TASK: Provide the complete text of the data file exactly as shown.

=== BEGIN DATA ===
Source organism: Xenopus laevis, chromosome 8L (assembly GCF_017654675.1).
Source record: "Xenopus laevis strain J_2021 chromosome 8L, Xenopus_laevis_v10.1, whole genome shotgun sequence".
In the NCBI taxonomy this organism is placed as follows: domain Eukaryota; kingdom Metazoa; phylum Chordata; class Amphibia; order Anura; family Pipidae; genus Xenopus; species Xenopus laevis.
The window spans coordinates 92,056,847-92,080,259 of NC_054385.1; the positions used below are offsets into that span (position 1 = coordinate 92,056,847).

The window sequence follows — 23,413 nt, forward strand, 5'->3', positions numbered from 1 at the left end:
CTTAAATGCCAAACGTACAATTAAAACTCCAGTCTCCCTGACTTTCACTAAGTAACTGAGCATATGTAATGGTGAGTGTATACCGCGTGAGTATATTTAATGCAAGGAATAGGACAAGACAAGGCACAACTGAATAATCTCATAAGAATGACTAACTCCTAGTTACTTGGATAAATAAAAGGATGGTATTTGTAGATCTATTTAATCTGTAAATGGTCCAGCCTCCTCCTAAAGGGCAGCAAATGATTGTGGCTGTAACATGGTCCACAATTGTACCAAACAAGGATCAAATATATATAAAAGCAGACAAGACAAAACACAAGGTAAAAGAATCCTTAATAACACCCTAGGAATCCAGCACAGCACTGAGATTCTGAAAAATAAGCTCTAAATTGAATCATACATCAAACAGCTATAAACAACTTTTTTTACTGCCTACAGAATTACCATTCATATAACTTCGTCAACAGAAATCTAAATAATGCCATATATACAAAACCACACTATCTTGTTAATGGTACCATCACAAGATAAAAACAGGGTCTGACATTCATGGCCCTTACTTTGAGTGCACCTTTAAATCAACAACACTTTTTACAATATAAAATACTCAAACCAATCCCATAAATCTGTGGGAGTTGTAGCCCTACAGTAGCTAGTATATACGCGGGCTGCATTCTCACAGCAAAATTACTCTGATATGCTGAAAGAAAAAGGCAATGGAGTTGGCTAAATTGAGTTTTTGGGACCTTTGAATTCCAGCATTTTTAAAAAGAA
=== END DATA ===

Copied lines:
Source organism: Xenopus laevis, chromosome 8L (assembly GCF_017654675.1).
Source record: "Xenopus laevis strain J_2021 chromosome 8L, Xenopus_laevis_v10.1, whole genome shotgun sequence".
In the NCBI taxonomy this organism is placed as follows: domain Eukaryota; kingdom Metazoa; phylum Chordata; class Amphibia; order Anura; family Pipidae; genus Xenopus; species Xenopus laevis.
The window spans coordinates 92,056,847-92,080,259 of NC_054385.1; the positions used below are offsets into that span (position 1 = coordinate 92,056,847).

The window sequence follows — 23,413 nt, forward strand, 5'->3', positions numbered from 1 at the left end:
CTTAAATGCCAAACGTACAATTAAAACTCCAGTCTCCCTGACTTTCACTAAGTAACTGAGCATATGTAATGGTGAGTGTATACCGCGTGAGTATATTTAATGCAAGGAATAGGACAAGACAAGGCACAACTGAATAATCTCATAAGAATGACTAACTCCTAGTTACTTGGATAAATAAAAGGATGGTATTTGTAGATCTATTTAATCTGTAAATGGTCCAGCCTCCTCCTAAAGGGCAGCAAATGATTGTGGCTGTAACATGGTCCACAATTGTACCAAACAAGGATCAAATATATATAAAAGCAGACAAGACAAAACACAAGGTAAAAGAATCCTTAATAACACCCTAGGAATCCAGCACAGCACTGAGATTCTGAAAAATAAGCTCTAAATTGAATCATACATCAAACAGCTATAAACAACTTTTTTTACTGCCTACAGAATTACCATTCATATAACTTCGTCAACAGAAATCTAAATAATGCCATATATACAAAACCACACTATCTTGTTAATGGTACCATCACAAGATAAAAACAGGGTCTGACATTCATGGCCCTTACTTTGAGTGCACCTTTAAATCAACAACACTTTTTACAATATAAAATACTCAAACCAATCCCATAAATCTGTGGGAGTTGTAGCCCTACAGTAGCTAGTATATACGCGGGCTGCATTCTCACAGCAAAATTACTCTGATATGCTGAAAGAAAAAGGCAATGGAGTTGGCTAAATTGAGTTTTTGGGACCTTTGAATTCCAGCATTTTTAAAAAGAA